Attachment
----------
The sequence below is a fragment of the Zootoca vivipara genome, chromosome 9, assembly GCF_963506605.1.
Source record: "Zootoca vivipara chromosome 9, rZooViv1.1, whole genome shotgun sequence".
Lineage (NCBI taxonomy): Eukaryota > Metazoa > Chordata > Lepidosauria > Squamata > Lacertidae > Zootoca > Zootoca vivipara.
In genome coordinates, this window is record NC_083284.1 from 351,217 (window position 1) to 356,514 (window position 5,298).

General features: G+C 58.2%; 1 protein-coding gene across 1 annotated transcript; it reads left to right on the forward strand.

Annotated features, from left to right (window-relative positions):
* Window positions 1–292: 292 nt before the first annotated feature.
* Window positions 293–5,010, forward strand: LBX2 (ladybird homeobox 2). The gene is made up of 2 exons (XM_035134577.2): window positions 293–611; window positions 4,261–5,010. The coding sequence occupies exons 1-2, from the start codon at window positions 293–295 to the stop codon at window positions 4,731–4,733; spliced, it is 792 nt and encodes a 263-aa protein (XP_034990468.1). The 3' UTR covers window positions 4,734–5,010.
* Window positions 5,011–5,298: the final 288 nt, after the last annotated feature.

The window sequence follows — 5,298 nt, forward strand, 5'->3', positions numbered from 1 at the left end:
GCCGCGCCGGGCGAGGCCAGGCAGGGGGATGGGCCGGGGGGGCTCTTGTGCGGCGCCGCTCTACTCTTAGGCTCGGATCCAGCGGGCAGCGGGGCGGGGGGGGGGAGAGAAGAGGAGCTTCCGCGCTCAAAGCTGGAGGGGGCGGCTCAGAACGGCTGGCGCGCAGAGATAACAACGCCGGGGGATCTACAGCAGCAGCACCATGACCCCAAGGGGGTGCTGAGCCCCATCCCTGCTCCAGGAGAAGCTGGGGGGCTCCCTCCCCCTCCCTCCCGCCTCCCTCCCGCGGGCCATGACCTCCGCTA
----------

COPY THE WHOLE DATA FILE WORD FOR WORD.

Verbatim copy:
The sequence below is a fragment of the Zootoca vivipara genome, chromosome 9, assembly GCF_963506605.1.
Source record: "Zootoca vivipara chromosome 9, rZooViv1.1, whole genome shotgun sequence".
Lineage (NCBI taxonomy): Eukaryota > Metazoa > Chordata > Lepidosauria > Squamata > Lacertidae > Zootoca > Zootoca vivipara.
In genome coordinates, this window is record NC_083284.1 from 351,217 (window position 1) to 356,514 (window position 5,298).

General features: G+C 58.2%; 1 protein-coding gene across 1 annotated transcript; it reads left to right on the forward strand.

Annotated features, from left to right (window-relative positions):
* Window positions 1–292: 292 nt before the first annotated feature.
* Window positions 293–5,010, forward strand: LBX2 (ladybird homeobox 2). The gene is made up of 2 exons (XM_035134577.2): window positions 293–611; window positions 4,261–5,010. The coding sequence occupies exons 1-2, from the start codon at window positions 293–295 to the stop codon at window positions 4,731–4,733; spliced, it is 792 nt and encodes a 263-aa protein (XP_034990468.1). The 3' UTR covers window positions 4,734–5,010.
* Window positions 5,011–5,298: the final 288 nt, after the last annotated feature.

The window sequence follows — 5,298 nt, forward strand, 5'->3', positions numbered from 1 at the left end:
GCCGCGCCGGGCGAGGCCAGGCAGGGGGATGGGCCGGGGGGGCTCTTGTGCGGCGCCGCTCTACTCTTAGGCTCGGATCCAGCGGGCAGCGGGGCGGGGGGGGGGAGAGAAGAGGAGCTTCCGCGCTCAAAGCTGGAGGGGGCGGCTCAGAACGGCTGGCGCGCAGAGATAACAACGCCGGGGGATCTACAGCAGCAGCACCATGACCCCAAGGGGGTGCTGAGCCCCATCCCTGCTCCAGGAGAAGCTGGGGGGCTCCCTCCCCCTCCCTCCCGCCTCCCTCCCGCGGGCCATGACCTCCGCTA